Bosch: Dishwashers, Cooktops, & Kitchen Appliances

Store Profile

Store History

  • Founded: 1886
  • Founded by: Robert Bosch
  • Headquarters: Munich, Germany
  • Sister stores: Siemens

Robert Bosch (1861-1942) was an interesting guy. He was a German who worked for Thomas Edison and later founded his own company, which came out with the first high-voltage spark plug. Bosch was involved in peacemaking efforts after the first World War, but was forced to accept armaments contracts under Hitler. He secretly joined the resistance movement and, according to a 1994 biography, the company was investigated by the Gestapo and many employees went to concentration camps. Bosch died before the war ended, but his company survived. In 1967, the Robert Bosch Company embarked on a joint venture with Munich-based Siemens AG, and Bosch-Siemens grew into the biggest manufacturer of kitchen and laundry appliances in Western Europe. While the B/S/H company headquarters are in Munich, Bosch has multiple global HQs, including a North American branch, whose home appliance office is based out of Huntington Beach, California. Bosch has US showrooms in New York, Houston, Denver, and Scottsdale, and they sell through a large dealer network that includes Sear's, Lowe's, Amazon.com, HomeClick.com, and other mainstream appliance retailers.

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Bosch is a full-fledged megacompany. They're owned by B/S/H (who also own Siemens) and they produce automotive parts, building systems, solar energy, industrial technologies, and — of interest to Kitchn readers — home appliances.

Robert Bosch (1861-1942) was an interesting guy. He was a German who worked for Thomas Edison and later founded his own company, which came out with the first high-voltage spark plug. Bosch was involved in peacemaking efforts after the first World War, but was forced to accept armaments contracts under Hitler. He secretly joined the resistance movement and, according to a 1994 biography, the company was investigated by the Gestapo and many employees went to concentration camps. Bosch died before the war ended, but his company survived.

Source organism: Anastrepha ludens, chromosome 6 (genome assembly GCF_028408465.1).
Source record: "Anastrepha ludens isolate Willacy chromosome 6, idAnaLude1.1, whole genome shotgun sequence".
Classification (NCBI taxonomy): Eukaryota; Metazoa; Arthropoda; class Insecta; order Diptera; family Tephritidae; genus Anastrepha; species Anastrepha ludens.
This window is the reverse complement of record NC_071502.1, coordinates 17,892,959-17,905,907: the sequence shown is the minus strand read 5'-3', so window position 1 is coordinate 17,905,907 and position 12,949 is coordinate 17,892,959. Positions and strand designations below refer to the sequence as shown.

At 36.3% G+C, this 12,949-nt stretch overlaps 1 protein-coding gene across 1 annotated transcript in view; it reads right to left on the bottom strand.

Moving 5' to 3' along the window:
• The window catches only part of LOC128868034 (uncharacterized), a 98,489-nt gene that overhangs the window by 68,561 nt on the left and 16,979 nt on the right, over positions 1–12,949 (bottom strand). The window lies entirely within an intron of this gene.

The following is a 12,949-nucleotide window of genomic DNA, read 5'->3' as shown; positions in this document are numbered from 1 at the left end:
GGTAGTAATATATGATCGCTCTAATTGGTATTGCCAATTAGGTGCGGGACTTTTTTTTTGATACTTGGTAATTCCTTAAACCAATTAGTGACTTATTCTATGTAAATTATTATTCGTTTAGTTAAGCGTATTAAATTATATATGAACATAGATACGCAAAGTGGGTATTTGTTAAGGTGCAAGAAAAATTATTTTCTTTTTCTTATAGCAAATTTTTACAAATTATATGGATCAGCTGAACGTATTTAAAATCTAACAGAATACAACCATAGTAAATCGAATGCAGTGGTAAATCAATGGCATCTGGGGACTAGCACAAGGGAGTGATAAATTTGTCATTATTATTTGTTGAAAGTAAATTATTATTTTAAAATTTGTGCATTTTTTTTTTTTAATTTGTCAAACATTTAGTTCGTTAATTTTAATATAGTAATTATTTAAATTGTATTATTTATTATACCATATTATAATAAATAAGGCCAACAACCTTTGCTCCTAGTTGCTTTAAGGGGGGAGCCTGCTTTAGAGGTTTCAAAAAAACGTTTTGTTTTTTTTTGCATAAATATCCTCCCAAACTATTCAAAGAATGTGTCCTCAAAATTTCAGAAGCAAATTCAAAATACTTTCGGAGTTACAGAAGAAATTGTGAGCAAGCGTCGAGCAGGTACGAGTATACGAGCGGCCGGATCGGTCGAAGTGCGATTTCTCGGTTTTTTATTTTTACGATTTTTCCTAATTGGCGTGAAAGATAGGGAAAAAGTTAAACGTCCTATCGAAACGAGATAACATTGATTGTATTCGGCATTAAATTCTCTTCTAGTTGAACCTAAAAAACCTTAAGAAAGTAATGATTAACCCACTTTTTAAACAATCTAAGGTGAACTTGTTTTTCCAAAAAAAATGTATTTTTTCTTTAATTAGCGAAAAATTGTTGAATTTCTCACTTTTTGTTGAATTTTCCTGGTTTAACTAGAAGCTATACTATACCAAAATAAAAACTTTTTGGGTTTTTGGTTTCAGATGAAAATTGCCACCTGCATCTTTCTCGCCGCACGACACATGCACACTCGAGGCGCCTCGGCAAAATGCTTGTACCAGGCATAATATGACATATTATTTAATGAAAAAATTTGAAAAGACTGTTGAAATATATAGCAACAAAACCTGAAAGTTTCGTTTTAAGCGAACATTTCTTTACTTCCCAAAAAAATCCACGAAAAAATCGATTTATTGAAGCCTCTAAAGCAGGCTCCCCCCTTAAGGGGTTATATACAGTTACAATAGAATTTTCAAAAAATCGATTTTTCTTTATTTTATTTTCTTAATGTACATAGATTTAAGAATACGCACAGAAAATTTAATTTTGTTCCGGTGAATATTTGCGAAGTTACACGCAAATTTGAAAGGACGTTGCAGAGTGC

In 1967, the Robert Bosch Company embarked on a joint venture with Munich-based Siemens AG, and Bosch-Siemens grew into the biggest manufacturer of home appliances in Western Europe. While the B/S/H company headquarters are in Munich, Bosch has multiple global HQs, including a North American branch, whose home appliance office is based out of Huntington Beach, California.

Bosch has US showrooms in New York, Houston, Denver, and Scottsdale, and they sell through a large dealer network that includes Sear's, Lowe's, Amazon.com, HomeClick.com, and other mainstream appliance retailers. They're best known in the U.S. for their dishwashers, cooktops, and washer/dryers, and they've made a big push in recent years to produce more energy efficient, Energy Star-certified appliances.

(Worth noting: The company underwent a restructuring in 2005, and some models of dishwashers produced between before 2005 were recalled due to safety problems — if you have a Bosch dishwasher manufactured during that time period, check their recall notices for more info.)

Any first-hand reviews of Bosch appliances? Add them in the comments below.

SHOWN ABOVE

  1. Ascenta Dishwasher - New
  2. Nexxt Laundry Washer/Dryer - New
  3. PGL Gas Cooktop with Triple Flame Burner - New
  4. 36-inch Induction Cooktop - New
  5. Linea 500 Series Counter Depth Refrigerator, $2,650
  6. Tassimo Hot Beverage System, $200
  7. 500 Series White 30" Wall Oven, $2,150
  8. 700 Series Evolution Gas Range, $1,800
  9. Immersion Blenders, $130
  10. 24-inch Integra 500 Series Dishwasher, $1,300


MORE INFORMATION
B/S/H Group
Bosch USA Group

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